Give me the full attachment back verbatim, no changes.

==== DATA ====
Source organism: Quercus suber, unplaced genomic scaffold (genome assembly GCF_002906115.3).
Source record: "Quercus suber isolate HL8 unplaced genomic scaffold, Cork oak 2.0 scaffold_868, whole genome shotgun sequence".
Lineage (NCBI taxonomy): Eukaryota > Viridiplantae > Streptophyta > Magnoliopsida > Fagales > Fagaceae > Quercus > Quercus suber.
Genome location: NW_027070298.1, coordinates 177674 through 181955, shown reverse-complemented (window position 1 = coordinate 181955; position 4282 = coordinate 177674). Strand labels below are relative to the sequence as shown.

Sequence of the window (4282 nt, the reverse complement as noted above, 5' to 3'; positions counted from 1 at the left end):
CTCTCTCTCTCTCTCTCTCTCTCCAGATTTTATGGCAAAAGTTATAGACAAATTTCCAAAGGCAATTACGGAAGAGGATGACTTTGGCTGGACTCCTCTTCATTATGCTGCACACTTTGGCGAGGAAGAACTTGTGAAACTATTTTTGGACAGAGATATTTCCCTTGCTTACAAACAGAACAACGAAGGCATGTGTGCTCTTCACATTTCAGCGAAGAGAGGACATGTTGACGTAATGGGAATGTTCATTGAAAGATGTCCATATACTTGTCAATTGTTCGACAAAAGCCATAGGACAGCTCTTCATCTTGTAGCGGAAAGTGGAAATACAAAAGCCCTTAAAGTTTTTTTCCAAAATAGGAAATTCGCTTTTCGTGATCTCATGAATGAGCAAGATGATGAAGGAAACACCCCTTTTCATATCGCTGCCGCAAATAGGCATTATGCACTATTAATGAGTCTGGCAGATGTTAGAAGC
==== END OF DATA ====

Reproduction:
Source organism: Quercus suber, unplaced genomic scaffold (genome assembly GCF_002906115.3).
Source record: "Quercus suber isolate HL8 unplaced genomic scaffold, Cork oak 2.0 scaffold_868, whole genome shotgun sequence".
Lineage (NCBI taxonomy): Eukaryota > Viridiplantae > Streptophyta > Magnoliopsida > Fagales > Fagaceae > Quercus > Quercus suber.
Genome location: NW_027070298.1, coordinates 177674 through 181955, shown reverse-complemented (window position 1 = coordinate 181955; position 4282 = coordinate 177674). Strand labels below are relative to the sequence as shown.

Sequence of the window (4282 nt, the reverse complement as noted above, 5' to 3'; positions counted from 1 at the left end):
CTCTCTCTCTCTCTCTCTCTCTCCAGATTTTATGGCAAAAGTTATAGACAAATTTCCAAAGGCAATTACGGAAGAGGATGACTTTGGCTGGACTCCTCTTCATTATGCTGCACACTTTGGCGAGGAAGAACTTGTGAAACTATTTTTGGACAGAGATATTTCCCTTGCTTACAAACAGAACAACGAAGGCATGTGTGCTCTTCACATTTCAGCGAAGAGAGGACATGTTGACGTAATGGGAATGTTCATTGAAAGATGTCCATATACTTGTCAATTGTTCGACAAAAGCCATAGGACAGCTCTTCATCTTGTAGCGGAAAGTGGAAATACAAAAGCCCTTAAAGTTTTTTTCCAAAATAGGAAATTCGCTTTTCGTGATCTCATGAATGAGCAAGATGATGAAGGAAACACCCCTTTTCATATCGCTGCCGCAAATAGGCATTATGCACTATTAATGAGTCTGGCAGATGTTAGAAGC